Driving around the Petrified Forest National Park in New Mexico
If you're looking to venture somewhere closer to home for your trip into the wild - try planning a route with Google Maps. Image by Sarah Hardy
f7 | 1/800s | 16mm

Consider the seasons 


You will also want to consider the time of year as the seasons can dramatically change the look and feel of a wild place. For example, if you want to capture snow-capped mountains, then the preferred time of year to visit that location might be during the Winter or early Spring. However, bear in mind this could also be a challenging time to wild camp (if you were planning on doing that too), so again, make sure you’ve thoroughly researched the destination before heading out.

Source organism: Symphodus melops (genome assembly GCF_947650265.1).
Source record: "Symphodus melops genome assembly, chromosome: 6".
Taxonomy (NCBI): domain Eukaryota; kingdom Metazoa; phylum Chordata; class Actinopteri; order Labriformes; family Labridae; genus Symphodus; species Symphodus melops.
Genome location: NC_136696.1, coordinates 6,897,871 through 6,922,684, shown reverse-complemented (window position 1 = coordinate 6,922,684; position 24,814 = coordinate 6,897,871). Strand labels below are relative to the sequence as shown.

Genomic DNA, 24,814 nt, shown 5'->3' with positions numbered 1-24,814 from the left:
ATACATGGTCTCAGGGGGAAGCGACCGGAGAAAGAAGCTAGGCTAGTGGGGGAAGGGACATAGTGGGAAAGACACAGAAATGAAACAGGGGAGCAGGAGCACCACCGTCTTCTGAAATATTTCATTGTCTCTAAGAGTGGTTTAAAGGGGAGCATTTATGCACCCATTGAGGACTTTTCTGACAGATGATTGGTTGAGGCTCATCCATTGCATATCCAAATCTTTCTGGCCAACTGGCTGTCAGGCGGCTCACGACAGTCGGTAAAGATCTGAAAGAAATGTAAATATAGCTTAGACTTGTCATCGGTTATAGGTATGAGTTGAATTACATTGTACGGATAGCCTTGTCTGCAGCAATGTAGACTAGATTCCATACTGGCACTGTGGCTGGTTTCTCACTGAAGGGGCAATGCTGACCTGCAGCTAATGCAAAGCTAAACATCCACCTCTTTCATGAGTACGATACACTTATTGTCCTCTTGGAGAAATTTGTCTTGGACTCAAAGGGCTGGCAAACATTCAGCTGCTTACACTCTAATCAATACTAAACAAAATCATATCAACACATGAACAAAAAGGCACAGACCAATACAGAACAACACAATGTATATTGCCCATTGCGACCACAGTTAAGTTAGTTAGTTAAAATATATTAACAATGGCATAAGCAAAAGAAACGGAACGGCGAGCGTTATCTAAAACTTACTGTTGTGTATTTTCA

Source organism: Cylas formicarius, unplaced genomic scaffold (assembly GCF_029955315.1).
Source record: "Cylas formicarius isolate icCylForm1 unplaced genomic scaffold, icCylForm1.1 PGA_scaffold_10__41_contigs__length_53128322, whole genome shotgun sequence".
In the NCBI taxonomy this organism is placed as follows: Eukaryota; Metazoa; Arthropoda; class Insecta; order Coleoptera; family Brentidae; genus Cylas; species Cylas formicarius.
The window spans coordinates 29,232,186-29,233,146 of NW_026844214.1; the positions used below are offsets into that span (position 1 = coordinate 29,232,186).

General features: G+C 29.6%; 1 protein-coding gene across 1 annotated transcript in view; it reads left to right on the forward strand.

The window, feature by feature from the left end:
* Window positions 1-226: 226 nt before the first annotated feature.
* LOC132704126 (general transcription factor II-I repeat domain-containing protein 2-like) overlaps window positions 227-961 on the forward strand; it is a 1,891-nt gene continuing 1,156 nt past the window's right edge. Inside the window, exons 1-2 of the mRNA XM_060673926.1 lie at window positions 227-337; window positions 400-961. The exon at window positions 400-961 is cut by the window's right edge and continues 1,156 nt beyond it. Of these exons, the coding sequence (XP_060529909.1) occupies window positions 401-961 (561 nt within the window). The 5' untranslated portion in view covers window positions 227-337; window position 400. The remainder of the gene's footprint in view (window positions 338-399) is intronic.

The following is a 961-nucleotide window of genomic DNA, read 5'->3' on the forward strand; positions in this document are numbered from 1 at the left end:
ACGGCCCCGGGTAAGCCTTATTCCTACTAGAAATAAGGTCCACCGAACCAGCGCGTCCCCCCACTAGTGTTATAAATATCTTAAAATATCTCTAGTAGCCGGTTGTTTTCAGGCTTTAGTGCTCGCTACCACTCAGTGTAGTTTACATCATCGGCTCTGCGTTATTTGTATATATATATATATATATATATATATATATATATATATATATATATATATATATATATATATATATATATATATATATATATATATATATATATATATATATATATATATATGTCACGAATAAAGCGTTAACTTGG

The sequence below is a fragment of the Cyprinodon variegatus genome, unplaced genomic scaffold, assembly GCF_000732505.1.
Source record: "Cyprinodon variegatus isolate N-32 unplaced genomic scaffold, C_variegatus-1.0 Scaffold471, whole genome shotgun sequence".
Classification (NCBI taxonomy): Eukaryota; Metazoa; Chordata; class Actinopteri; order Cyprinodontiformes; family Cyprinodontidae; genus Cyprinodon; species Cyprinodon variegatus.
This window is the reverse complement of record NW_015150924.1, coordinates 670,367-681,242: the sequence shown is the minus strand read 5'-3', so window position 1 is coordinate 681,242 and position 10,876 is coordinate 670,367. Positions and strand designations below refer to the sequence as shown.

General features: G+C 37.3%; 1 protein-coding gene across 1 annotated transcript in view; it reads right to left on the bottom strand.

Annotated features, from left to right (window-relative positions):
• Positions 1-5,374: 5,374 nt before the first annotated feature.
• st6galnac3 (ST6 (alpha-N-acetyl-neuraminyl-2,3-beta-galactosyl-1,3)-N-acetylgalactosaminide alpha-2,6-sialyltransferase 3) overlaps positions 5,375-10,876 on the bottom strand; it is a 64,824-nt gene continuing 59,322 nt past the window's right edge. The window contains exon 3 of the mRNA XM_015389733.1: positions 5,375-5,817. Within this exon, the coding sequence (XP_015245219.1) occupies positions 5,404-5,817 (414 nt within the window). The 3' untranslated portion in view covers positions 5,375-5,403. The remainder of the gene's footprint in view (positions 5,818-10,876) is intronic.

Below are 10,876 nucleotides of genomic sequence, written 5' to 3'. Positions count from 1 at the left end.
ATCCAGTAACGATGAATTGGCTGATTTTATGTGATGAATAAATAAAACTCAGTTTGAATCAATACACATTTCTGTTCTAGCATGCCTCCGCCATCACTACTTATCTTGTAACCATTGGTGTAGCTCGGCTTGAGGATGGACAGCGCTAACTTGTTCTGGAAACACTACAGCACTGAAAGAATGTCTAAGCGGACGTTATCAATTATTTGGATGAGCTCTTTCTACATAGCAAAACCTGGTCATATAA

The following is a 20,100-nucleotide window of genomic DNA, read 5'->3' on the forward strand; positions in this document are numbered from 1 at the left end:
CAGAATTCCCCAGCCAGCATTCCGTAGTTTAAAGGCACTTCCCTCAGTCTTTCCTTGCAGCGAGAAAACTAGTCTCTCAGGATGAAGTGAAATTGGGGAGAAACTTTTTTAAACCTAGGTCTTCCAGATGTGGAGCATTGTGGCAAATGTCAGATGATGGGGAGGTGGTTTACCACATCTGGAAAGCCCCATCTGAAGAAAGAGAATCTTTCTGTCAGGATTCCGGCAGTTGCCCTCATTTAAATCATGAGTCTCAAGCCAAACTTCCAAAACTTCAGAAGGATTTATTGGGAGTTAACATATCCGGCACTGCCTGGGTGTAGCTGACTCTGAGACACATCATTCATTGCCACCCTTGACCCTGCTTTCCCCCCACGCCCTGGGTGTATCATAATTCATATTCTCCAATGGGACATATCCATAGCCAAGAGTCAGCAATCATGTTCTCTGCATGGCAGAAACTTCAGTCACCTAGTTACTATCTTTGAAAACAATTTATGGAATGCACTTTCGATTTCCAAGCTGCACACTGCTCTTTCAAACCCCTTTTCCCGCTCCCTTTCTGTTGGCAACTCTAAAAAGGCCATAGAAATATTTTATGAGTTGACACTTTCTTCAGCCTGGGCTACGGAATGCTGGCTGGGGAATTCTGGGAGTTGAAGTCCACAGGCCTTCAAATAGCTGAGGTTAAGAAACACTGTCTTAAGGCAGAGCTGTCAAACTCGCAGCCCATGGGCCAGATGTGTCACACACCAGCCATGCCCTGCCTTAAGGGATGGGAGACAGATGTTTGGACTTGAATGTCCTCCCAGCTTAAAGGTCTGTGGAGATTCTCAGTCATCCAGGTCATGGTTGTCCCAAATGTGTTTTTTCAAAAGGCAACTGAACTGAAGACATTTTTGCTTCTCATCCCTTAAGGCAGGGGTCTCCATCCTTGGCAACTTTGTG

If you are looking to shoot in warmer weather, generally the Summer season will be a safe bet. And getting to some of the more remote places is easier in the Summer, as some locations can be inaccessible in Winter. You’ll also have the added bonus of visiting when vegetation is in full bloom.


Light shining through the trees in Winter at Yosemite National Park, USA
The seasons will play a big role in where and what you want to photograph - so pay attention to this when planning your trip
f8 | 1/40 sec | ISO 100

Pinpointing locations